The Taiwanes edition of ‘A Clear Dream’ on top of the Dutch edition.
Two weeks ago the Taiwanese edition of my book ‘A Clear Dream’ (Droom van Helderheid) was published as part of the ‘Source series’. It is surprising to see such an interest in Taiwan in the history of Dutch visual identity, modernism and design agencies.
The ‘Source series” is an imprint of Taiwanese designer Wang Zhi-Hong facilitated by Faces Publications. Luckely the print quality of the book seems better then the Chinese edition published last year. It is fascinating to see how Zhi-Hong uses social media to generate interest: the book has already been seen by over 11.000 people on Behance (featured graphic design), and by many more on Tumbler, Instagram, Facebook and Twitter. The book features a nice cover and a carefully composed layout that to a large degree is based upon the Dutch edition, that was designed by Piet Gerards Ontwerpers. It is not clear whether Zhi-Hong takes note of this.
New York is a nice city, unless you experience it during one of the more severe frost periods of this century. Average day temperature was -6, at night it was -15 degrees Celsius. Earlier I had imagined leisurely walking from my hotel through Central Park to the archive I worked at each day. It now became an slippery and icy adventure! Continue reading →
Sketches for the DOT symbols by Cook & Shanosky (Smithsonian Design Museum). Ca. 1974.
New York was the starting place for 4 interviews and some crucial archive research into the DOT symbols. Perhaps the best interview I had was with Tom Geismar, one of the founding partners of Chermayeff & Geismar, a known US design agency of the 1960. They designed among others the Mobile, Chase, Xerox and National Geographic identity. Interestingly they have a connection with the Netherlands: In the 1960s Total Design, Chermayeff & Geismar and Pentagram co published a book with their logo’s.Continue reading →
Long time no see! It was a very busy November, after which I spent a just as busy December and January in the Netherlands. After a week in Shanghai for some departmental meetings I flew to the US for a 3 week research trip.
From XJTLU I received a small research grant to research the history of the DOT-symbols. These were jointly developed by the American Association of Graphic Designers (AIGA) and the Department of Transportation (DOT). These symbols are among the best know public information symbols on the planet and were introduced from 1974 onwards. They are still an inspiration to symbol designers.
So what is on the menu during this trip? Among other things research in the archives of the DOT at the US National Archives in Washington, and research in the archives of the Smithsonian Design Museum in New York. Also I have planned interviews with a member of the working group that guided the development of these symbols: Tom Geismar in New York, and interviews with the actual designers; Rajie (Roger) Cook in Pensylvania and Don Shanosky in Florida.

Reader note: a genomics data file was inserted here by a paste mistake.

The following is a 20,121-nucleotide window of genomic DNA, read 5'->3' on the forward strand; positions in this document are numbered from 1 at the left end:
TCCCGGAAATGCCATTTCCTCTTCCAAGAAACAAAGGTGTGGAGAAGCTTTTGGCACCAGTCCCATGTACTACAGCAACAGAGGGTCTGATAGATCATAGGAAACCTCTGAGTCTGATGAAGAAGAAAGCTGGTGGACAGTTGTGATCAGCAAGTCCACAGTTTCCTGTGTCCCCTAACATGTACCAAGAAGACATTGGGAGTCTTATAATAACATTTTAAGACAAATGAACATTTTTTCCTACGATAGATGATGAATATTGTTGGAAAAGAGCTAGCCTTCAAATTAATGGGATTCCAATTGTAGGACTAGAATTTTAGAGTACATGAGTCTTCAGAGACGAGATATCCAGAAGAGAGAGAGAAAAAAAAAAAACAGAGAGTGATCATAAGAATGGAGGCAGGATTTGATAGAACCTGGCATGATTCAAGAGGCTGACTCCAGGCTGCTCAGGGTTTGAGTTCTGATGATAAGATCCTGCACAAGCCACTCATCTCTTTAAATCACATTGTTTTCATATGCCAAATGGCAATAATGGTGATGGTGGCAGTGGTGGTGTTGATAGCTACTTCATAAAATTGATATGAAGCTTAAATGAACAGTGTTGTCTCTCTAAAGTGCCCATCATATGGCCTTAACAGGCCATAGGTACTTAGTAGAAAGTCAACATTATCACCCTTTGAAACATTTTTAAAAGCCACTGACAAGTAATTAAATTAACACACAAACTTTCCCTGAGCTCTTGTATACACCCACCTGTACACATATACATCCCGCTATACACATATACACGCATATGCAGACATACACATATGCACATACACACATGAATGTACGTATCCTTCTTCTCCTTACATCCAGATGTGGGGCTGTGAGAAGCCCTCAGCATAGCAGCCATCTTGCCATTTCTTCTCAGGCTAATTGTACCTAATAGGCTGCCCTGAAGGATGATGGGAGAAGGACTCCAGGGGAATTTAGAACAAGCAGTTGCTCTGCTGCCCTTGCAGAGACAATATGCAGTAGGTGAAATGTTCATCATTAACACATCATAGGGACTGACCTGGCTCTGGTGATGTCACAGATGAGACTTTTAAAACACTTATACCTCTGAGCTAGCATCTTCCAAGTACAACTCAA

Last weekend I finally went to Tiger Hill. It is perhaps the most famous tourist spot of Suzhou, besides the Humble Administrators Garden. Tiger Hill is few kilometers outside the old mooted city and sits a few hundred meters away from the Grand Canal that runs all the way to Bejing. The road leading to the hill is filled with sellers of street food.
Its main attraction is the Bhudist pagoda that tops Tiger Hill. It stands at an angle and unfortunately you can’t climb it. It is surrounded by many other places of worship and waterworks. Personally I found the Pensai (in the West also known as Bonsai, their Japanese name) garden next to the monastery the most interesting.
Although the Univers might have been the typeface of the future for France, that did not mean there were no other typefaces to be considered. In the beginning of the nineteen sixties the Fonderie Typographique Française (FTF) for example, also brought out the sans serif typeface ‘Caravelle’, or in plain English the ‘caravel’. Continue reading →
In November 1962 FHK Henrion presented an extensive proposal for a new house style to the Royal Dutch Airlines (KLM). It was approved of shortly and the house style was introduced from 1963 onwards. KLM’s airplanes, vehicles and publicity materials were given the now familiar blue crown with a plus, balls and a stripe.
Henrion’s presentation was accompanied by a thorough report that was written by him and his close associate Alan Parkin. It is reproduced in full underneath and serves as a striking testament to one of the most successfull British design agencies in the nineteen sixties. Also it builds a convincing case, even today, for the power of good rethorics, visually and textually. Continue reading →
The Imprimerie Nationale in Paris has a history going back to 1538. A few years ago it closed its old central printing works in the centre of Paris. In 1995 I visited their old location with a french friend.Continue reading →